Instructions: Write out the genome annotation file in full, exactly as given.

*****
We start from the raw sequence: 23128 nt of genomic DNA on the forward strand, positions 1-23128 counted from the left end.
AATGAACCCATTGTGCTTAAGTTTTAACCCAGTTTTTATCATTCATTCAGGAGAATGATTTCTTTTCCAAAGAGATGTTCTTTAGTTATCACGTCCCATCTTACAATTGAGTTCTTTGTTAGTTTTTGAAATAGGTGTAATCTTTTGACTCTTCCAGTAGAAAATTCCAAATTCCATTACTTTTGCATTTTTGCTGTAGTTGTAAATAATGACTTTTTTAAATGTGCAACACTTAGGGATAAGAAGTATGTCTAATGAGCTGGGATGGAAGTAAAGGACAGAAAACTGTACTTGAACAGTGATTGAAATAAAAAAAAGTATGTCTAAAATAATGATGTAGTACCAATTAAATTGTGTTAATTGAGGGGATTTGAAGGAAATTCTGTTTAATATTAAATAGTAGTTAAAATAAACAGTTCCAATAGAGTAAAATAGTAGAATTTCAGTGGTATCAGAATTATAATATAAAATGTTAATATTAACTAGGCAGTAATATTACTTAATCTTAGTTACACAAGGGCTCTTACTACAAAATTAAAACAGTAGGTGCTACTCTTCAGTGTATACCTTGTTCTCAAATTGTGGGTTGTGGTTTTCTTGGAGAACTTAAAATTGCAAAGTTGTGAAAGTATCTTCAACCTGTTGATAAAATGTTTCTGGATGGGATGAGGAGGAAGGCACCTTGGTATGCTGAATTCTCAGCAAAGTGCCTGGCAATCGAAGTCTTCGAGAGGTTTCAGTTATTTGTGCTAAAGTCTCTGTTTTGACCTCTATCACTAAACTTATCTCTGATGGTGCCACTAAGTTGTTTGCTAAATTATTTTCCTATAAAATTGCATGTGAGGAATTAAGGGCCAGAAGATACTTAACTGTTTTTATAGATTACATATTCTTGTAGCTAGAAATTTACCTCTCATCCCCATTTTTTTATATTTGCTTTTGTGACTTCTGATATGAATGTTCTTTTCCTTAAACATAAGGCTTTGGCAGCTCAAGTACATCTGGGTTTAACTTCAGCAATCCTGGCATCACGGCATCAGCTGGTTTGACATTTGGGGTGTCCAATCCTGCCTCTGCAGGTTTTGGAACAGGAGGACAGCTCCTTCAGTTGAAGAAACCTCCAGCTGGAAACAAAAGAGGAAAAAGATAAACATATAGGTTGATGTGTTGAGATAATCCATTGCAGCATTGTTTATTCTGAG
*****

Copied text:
We start from the raw sequence: 23128 nt of genomic DNA on the forward strand, positions 1-23128 counted from the left end.
AATGAACCCATTGTGCTTAAGTTTTAACCCAGTTTTTATCATTCATTCAGGAGAATGATTTCTTTTCCAAAGAGATGTTCTTTAGTTATCACGTCCCATCTTACAATTGAGTTCTTTGTTAGTTTTTGAAATAGGTGTAATCTTTTGACTCTTCCAGTAGAAAATTCCAAATTCCATTACTTTTGCATTTTTGCTGTAGTTGTAAATAATGACTTTTTTAAATGTGCAACACTTAGGGATAAGAAGTATGTCTAATGAGCTGGGATGGAAGTAAAGGACAGAAAACTGTACTTGAACAGTGATTGAAATAAAAAAAAGTATGTCTAAAATAATGATGTAGTACCAATTAAATTGTGTTAATTGAGGGGATTTGAAGGAAATTCTGTTTAATATTAAATAGTAGTTAAAATAAACAGTTCCAATAGAGTAAAATAGTAGAATTTCAGTGGTATCAGAATTATAATATAAAATGTTAATATTAACTAGGCAGTAATATTACTTAATCTTAGTTACACAAGGGCTCTTACTACAAAATTAAAACAGTAGGTGCTACTCTTCAGTGTATACCTTGTTCTCAAATTGTGGGTTGTGGTTTTCTTGGAGAACTTAAAATTGCAAAGTTGTGAAAGTATCTTCAACCTGTTGATAAAATGTTTCTGGATGGGATGAGGAGGAAGGCACCTTGGTATGCTGAATTCTCAGCAAAGTGCCTGGCAATCGAAGTCTTCGAGAGGTTTCAGTTATTTGTGCTAAAGTCTCTGTTTTGACCTCTATCACTAAACTTATCTCTGATGGTGCCACTAAGTTGTTTGCTAAATTATTTTCCTATAAAATTGCATGTGAGGAATTAAGGGCCAGAAGATACTTAACTGTTTTTATAGATTACATATTCTTGTAGCTAGAAATTTACCTCTCATCCCCATTTTTTTATATTTGCTTTTGTGACTTCTGATATGAATGTTCTTTTCCTTAAACATAAGGCTTTGGCAGCTCAAGTACATCTGGGTTTAACTTCAGCAATCCTGGCATCACGGCATCAGCTGGTTTGACATTTGGGGTGTCCAATCCTGCCTCTGCAGGTTTTGGAACAGGAGGACAGCTCCTTCAGTTGAAGAAACCTCCAGCTGGAAACAAAAGAGGAAAAAGATAAACATATAGGTTGATGTGTTGAGATAATCCATTGCAGCATTGTTTATTCTGAG